The spirit of adventure continues to grow exponentially
In an era where experiences trump ownership, adventure travel is poised to benefit from demographic, technological and environmental trends to lead the wider travel industry on sustainable development.
Adventure Tourism has grown exponentially worldwide over the past years with more and more tourists visiting destinations previously undiscovered.
This allows for new destinations to market themselves as truly unique, appealing to those travellers looking for rare, incomparable experiences. In its report on adventure tourism, the UNWTO stated, “In a sector that is not only innovative, it is resilient in reaping the benefits that adventure tourism can bring to an economy, it is necessary to put in place conditions that make the country easy to visit as well as attractive to develop. Furthermore, this Report takes a closer look at the links between the proper management of adventure travel and a sustainable, ethical tourism which contributes effectively to community development.”
Adventure companies continue to say they anticipate growth in the coming year: a recent survey published by the Adventure Travel Trade Association highlighted that more than 70% of businesses say they are growing; 40% of those say the reason for growth is new customers. International research firm Euromonitor in collaboration with the International Finance Corporation (IFC) reports that soft adventure activities (narrowly defined as hiking, viewing nature/ ecotourism, kayaking, rafting, backpacking) constitute a global market valued at $470bn involving an estimated 238 million tourists per year.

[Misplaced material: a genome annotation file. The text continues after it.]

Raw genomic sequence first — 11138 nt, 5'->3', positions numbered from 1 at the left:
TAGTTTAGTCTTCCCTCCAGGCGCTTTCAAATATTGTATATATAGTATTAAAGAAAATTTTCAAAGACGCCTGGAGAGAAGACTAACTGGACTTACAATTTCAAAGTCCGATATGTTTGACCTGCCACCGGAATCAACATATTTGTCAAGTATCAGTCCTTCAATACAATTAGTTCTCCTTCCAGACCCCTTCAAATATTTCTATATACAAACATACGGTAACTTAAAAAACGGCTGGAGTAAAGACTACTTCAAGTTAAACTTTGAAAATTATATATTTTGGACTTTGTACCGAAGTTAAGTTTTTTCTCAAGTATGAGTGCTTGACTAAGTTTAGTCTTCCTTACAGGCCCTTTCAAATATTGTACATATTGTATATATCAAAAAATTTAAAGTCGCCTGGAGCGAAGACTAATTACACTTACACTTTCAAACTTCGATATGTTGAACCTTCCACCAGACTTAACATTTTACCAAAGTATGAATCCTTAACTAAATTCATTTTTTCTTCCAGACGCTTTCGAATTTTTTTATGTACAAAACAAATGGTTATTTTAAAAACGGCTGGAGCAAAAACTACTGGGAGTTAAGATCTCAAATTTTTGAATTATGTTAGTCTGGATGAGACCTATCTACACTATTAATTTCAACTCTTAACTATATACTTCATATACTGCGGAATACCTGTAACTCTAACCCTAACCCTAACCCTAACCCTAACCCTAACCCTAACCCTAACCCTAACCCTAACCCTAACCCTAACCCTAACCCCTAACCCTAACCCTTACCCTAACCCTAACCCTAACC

ADVENTURE TRAVEL: PIONEERING IN SUSTAINABILITY
While tourism has been often recognised as a force for good as a result of the jobs and money it can deliver, the real story for 2018 is, says Christina Beckmann, Director, Education and Research at the Adventure Travel Trade Association, adding, “The adventure industry’s awakening to the reality of its deeper and perhaps greatest, potential: adventure travel experiences offer the rare opportunity to communicate on an emotional level with hundreds of millions of travellers about the urgency of conservation for our planet.” So, in a nutshell, how one can be socially and ecologically responsible while taking economic sustainability into account on one’s travels? “The original notion of a ‘sustainable traveller’ was the backpacker”, says Bruce Poon Tip of G Adventures. “Tourist boards often maligned them as they didn’t fall into any categories, but they were the first travellers to distribute wealth as they travelled by paying for everything locally. This also proved to be more cost effective, and today continues to offer the benefit of cultural experiences that can be difficult to attain, while benefitting local communities globally at the same time. My advice would be to remain conscious of the benefits you are creating by travelling and to be more aware of paying fair trade prices locally for services, while travelling”.